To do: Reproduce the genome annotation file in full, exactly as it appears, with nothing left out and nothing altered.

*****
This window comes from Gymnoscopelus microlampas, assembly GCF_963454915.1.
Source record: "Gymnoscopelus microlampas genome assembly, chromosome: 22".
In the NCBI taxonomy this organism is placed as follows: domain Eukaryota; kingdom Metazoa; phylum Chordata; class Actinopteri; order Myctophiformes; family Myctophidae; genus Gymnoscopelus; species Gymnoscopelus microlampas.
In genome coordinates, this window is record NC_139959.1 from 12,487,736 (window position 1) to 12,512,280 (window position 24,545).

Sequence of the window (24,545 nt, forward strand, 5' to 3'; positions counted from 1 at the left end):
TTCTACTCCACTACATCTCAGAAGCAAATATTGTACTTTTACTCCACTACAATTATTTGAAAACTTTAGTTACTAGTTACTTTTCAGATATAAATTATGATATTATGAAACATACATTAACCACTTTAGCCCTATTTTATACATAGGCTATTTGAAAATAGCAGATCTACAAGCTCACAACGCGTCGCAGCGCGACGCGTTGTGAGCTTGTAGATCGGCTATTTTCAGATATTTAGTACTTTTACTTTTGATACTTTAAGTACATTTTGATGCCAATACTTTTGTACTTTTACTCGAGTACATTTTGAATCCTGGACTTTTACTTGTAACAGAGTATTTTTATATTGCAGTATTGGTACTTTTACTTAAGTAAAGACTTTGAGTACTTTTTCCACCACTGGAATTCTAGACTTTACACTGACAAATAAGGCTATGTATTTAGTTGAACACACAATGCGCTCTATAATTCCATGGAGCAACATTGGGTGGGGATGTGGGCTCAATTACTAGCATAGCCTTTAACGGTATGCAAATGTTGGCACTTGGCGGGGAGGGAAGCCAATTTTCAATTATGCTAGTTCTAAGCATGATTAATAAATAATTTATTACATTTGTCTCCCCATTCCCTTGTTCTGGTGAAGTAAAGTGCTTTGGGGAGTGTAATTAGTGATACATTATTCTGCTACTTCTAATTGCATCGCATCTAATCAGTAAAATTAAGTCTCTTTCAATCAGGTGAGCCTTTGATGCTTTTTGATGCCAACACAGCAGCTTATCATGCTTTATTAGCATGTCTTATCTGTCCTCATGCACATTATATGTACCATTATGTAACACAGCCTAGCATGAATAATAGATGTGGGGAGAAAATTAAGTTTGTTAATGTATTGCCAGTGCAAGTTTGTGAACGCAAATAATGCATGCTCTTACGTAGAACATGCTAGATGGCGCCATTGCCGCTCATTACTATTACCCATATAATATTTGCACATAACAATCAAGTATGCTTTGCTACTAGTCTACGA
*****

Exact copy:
This window comes from Gymnoscopelus microlampas, assembly GCF_963454915.1.
Source record: "Gymnoscopelus microlampas genome assembly, chromosome: 22".
In the NCBI taxonomy this organism is placed as follows: domain Eukaryota; kingdom Metazoa; phylum Chordata; class Actinopteri; order Myctophiformes; family Myctophidae; genus Gymnoscopelus; species Gymnoscopelus microlampas.
In genome coordinates, this window is record NC_139959.1 from 12,487,736 (window position 1) to 12,512,280 (window position 24,545).

Sequence of the window (24,545 nt, forward strand, 5' to 3'; positions counted from 1 at the left end):
TTCTACTCCACTACATCTCAGAAGCAAATATTGTACTTTTACTCCACTACAATTATTTGAAAACTTTAGTTACTAGTTACTTTTCAGATATAAATTATGATATTATGAAACATACATTAACCACTTTAGCCCTATTTTATACATAGGCTATTTGAAAATAGCAGATCTACAAGCTCACAACGCGTCGCAGCGCGACGCGTTGTGAGCTTGTAGATCGGCTATTTTCAGATATTTAGTACTTTTACTTTTGATACTTTAAGTACATTTTGATGCCAATACTTTTGTACTTTTACTCGAGTACATTTTGAATCCTGGACTTTTACTTGTAACAGAGTATTTTTATATTGCAGTATTGGTACTTTTACTTAAGTAAAGACTTTGAGTACTTTTTCCACCACTGGAATTCTAGACTTTACACTGACAAATAAGGCTATGTATTTAGTTGAACACACAATGCGCTCTATAATTCCATGGAGCAACATTGGGTGGGGATGTGGGCTCAATTACTAGCATAGCCTTTAACGGTATGCAAATGTTGGCACTTGGCGGGGAGGGAAGCCAATTTTCAATTATGCTAGTTCTAAGCATGATTAATAAATAATTTATTACATTTGTCTCCCCATTCCCTTGTTCTGGTGAAGTAAAGTGCTTTGGGGAGTGTAATTAGTGATACATTATTCTGCTACTTCTAATTGCATCGCATCTAATCAGTAAAATTAAGTCTCTTTCAATCAGGTGAGCCTTTGATGCTTTTTGATGCCAACACAGCAGCTTATCATGCTTTATTAGCATGTCTTATCTGTCCTCATGCACATTATATGTACCATTATGTAACACAGCCTAGCATGAATAATAGATGTGGGGAGAAAATTAAGTTTGTTAATGTATTGCCAGTGCAAGTTTGTGAACGCAAATAATGCATGCTCTTACGTAGAACATGCTAGATGGCGCCATTGCCGCTCATTACTATTACCCATATAATATTTGCACATAACAATCAAGTATGCTTTGCTACTAGTCTACGA